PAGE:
Authentic Leadership
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Authentic Leadership

Clashes, Convergences and Coalescences

Edited by Donna Ladkin and Chellie Spiller

The majority of authentic leadership literature focuses on the individual leader. However, the authors in this volume expertly focus on the premise that leadership is a relational phenomenon and not something that can be distilled down to the actions of one leader, be they authentic or not.
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Chapter 24: Viewpoint: an authentic jerk. Authentic leadership can be bad leadership

Lauren Zander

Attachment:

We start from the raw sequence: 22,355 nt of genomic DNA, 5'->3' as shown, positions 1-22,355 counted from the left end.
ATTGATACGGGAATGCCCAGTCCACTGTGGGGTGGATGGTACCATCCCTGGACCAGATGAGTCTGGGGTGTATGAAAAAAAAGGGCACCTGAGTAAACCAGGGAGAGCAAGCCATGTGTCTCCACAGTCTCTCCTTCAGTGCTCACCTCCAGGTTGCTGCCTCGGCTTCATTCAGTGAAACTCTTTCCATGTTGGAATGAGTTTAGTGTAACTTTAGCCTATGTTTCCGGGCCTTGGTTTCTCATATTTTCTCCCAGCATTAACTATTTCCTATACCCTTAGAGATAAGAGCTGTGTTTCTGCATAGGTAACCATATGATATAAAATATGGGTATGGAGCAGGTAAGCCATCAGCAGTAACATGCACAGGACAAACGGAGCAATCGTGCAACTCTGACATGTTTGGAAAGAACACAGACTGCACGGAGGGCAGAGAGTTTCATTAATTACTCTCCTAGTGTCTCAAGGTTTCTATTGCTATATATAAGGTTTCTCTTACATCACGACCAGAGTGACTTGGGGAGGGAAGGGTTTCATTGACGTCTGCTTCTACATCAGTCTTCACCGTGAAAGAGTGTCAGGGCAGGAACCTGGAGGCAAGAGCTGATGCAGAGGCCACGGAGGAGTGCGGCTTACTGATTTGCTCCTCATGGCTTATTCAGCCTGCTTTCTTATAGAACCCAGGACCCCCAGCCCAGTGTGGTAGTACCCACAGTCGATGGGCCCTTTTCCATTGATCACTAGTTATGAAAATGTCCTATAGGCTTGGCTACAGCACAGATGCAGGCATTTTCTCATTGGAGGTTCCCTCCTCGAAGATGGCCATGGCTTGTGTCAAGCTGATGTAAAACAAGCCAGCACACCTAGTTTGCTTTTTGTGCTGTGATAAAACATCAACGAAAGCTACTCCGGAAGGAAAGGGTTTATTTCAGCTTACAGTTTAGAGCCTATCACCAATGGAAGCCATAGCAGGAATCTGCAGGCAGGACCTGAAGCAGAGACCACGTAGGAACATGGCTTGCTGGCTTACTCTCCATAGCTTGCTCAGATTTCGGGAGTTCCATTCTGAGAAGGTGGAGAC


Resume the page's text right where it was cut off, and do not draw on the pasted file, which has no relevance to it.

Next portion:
Most people can agree that authenticity is of great value. We’d certainly rather be – or follow – a leader who is ‘for real’ than one who is faking it. Acting in a way that feels truthful, candid and connected to who you really are is important and is a leadership quality worth aspiring to. On the other hand, being your true self and saying what you think can be highly problematic if the real you is kind of a jerk. In my corporate coaching practice I’ve observed that placing value on being authentic can often become an excuse for bad behavior among executives. Human nature can be a huge roadblock in running a truly successful business, and I’ve found that the dynamics of personality and emotions can prevent a company that is otherwise great from flourishing and can kill a start-up outright. It’s important to realize that what constitutes your personality is not just the good stuff – your values, aspirations, dreams and successes, the qualities others love most about you. For many people, what comes just as naturally can be those aspects that are very negative and detrimental to a business. When you are overly critical, non-communicative, crass, judgmental or rigid, you are probably really being ‘yourself’, but you are not at your best; you are just using honesty as a cop-out and hurting your business in the process. In fact, I have found it is often these most ‘authentic’ parts of a leader that need the most management.

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